Significance Of The Stele Of Naram-Sin

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In Sippar, Mesopotamia, there laid a temple of the sun god, Shamash. Within the courtyard of this temple, there stood a six-foot six-inch piece of Royal Art. On display for the generations of that era, and many eras after, many are able to awe in the narration of a victorious event. This art displays the triumph of Naram-Sin, and his Military, conquering the Lullabi people of Zargos mountains; habitants of Eastern Mesopotamia. In r. 2254-2218 BCE, Naram-Sin was inspired to leave an imprint of his heroism and supremacy by creating the ‘Stele of Naram-Sin’. This commemorated artifact held tremendous value to Naram-Sin and the Akkadian people. For one thousand years, the ‘Stele of Naram-Sin’ remained erected in that sacred courtyard. It stood …show more content…
This is proven by the identifiable native trees portrayed throughout this scene. High on the mountain of Zargos, the Lullabi people inhabited the range. Along came Naram-Sin, marching up the summit, and following was his vast infantry. His people were armed with a multitude of weaponry; spears decorated with ornaments on top, battleaxes, and bows with arrows. They fearlessly charged through the native trees, one by one, piercing the souls of the Lullabi people; resulting in piles of bodies at their feet and casualties falling from enormous heights. Naram-Sin and his army conquered their land proudly, under the light of Shamash, who spread his rays upon their insolent …show more content…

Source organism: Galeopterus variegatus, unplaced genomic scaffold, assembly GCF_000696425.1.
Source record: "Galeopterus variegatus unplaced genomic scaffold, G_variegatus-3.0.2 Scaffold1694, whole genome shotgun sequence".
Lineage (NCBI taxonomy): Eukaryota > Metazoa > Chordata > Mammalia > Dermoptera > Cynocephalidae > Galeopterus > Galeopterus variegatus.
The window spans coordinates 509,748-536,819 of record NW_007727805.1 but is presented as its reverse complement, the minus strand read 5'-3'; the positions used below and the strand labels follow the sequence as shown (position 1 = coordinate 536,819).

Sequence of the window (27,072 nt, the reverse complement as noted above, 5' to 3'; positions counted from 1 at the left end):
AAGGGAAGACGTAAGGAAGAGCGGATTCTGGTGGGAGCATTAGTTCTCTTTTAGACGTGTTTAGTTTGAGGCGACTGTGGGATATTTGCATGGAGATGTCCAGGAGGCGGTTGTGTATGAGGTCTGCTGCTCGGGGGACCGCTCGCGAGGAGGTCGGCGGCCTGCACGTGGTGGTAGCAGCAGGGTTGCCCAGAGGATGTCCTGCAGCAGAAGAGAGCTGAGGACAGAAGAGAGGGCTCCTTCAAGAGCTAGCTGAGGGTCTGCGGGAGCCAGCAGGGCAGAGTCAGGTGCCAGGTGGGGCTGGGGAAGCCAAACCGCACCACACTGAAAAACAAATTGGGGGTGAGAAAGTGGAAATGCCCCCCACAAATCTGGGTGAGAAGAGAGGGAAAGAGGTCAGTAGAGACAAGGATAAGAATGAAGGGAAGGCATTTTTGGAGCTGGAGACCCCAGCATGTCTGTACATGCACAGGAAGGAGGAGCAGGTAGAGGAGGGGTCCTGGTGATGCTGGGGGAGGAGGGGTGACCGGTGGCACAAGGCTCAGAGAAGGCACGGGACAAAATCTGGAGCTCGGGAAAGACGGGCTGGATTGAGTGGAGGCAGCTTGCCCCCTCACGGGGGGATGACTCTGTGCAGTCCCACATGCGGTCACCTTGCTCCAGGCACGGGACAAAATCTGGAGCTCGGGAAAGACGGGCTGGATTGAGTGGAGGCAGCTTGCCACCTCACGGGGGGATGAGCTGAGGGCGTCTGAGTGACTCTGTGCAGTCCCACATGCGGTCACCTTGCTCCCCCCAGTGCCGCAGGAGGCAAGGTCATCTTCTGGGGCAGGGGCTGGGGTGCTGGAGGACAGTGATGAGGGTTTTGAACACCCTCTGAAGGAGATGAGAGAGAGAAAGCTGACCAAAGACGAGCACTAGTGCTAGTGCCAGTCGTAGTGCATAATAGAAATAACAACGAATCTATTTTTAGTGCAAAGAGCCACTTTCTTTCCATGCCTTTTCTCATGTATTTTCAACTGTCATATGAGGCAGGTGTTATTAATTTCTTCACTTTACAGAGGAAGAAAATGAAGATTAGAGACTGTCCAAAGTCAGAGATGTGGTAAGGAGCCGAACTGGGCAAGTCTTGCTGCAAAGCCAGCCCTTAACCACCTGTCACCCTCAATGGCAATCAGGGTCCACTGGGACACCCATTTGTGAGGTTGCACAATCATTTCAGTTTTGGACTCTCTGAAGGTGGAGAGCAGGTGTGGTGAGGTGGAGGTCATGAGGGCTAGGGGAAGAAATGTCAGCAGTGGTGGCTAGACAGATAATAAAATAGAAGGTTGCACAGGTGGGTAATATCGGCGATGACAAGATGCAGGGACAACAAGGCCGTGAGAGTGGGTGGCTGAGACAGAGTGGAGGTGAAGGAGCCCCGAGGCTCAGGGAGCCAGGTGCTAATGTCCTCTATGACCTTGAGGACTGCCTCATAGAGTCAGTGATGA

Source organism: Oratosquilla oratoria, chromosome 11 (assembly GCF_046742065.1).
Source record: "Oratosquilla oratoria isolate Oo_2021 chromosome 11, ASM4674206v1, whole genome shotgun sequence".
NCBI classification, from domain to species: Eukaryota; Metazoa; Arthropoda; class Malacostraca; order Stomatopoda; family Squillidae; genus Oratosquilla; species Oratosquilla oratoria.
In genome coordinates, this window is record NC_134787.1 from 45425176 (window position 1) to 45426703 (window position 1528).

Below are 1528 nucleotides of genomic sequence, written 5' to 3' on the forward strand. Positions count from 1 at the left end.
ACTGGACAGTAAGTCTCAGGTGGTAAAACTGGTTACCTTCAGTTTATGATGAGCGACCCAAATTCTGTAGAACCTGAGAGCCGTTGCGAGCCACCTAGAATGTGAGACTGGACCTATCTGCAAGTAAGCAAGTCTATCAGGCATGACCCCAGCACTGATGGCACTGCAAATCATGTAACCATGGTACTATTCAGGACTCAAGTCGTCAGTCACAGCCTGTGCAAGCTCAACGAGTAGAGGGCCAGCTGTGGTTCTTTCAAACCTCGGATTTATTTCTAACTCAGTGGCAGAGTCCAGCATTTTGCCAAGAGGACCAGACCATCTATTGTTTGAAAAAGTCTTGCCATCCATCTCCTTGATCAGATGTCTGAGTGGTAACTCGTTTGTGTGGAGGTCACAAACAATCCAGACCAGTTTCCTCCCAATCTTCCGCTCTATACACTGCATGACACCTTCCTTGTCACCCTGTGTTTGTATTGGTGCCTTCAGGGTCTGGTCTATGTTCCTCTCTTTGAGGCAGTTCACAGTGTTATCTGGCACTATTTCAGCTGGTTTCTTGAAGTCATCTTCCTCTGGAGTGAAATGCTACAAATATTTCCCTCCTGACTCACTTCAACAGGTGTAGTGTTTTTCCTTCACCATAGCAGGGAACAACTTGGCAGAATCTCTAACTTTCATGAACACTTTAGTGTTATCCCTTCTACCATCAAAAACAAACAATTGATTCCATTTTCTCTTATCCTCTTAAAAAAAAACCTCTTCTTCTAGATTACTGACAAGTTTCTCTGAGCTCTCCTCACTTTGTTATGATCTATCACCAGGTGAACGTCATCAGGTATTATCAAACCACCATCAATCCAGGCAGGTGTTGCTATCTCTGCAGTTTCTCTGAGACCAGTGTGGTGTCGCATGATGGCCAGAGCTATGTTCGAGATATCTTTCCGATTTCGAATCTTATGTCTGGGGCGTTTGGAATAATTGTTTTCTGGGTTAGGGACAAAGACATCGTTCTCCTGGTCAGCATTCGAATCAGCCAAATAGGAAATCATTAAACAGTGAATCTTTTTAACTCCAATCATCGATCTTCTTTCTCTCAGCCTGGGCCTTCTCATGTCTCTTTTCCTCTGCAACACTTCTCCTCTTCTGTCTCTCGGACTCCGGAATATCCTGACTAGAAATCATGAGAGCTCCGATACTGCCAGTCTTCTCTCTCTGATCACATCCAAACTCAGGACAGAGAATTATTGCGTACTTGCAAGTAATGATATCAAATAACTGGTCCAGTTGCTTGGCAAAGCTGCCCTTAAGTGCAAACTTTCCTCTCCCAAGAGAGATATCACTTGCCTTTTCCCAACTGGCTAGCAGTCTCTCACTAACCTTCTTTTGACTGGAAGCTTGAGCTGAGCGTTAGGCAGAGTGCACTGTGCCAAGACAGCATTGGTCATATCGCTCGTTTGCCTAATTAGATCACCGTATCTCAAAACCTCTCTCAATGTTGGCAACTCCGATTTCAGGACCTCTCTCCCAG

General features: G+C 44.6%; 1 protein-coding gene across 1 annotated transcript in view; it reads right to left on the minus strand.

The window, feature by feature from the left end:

Framed in a rectangular box are the words commemorating Naram-Sin’s victory. There is also an inscription on the right of the mountain, carved by King Shutruk-Nahhunte, after his capture of the piece. On a diagonal line, he carves out a statement of his own military and political accomplishments, along with a redirection of his Elamite god.
On the ‘Stele of Naram-Sin’, Naram-Sin is presented as larger than any other figure. This represents his own sense of grandeur, and depicts the period style of hierarchy scale. The representational style of Naram-Sin and his army all wearing similar clothing allows the viewers to identify them as his followers and his military. All the men are illustrated intentionally with different weapons. Additionally, the weapons are all being held in a different ways, which signifies

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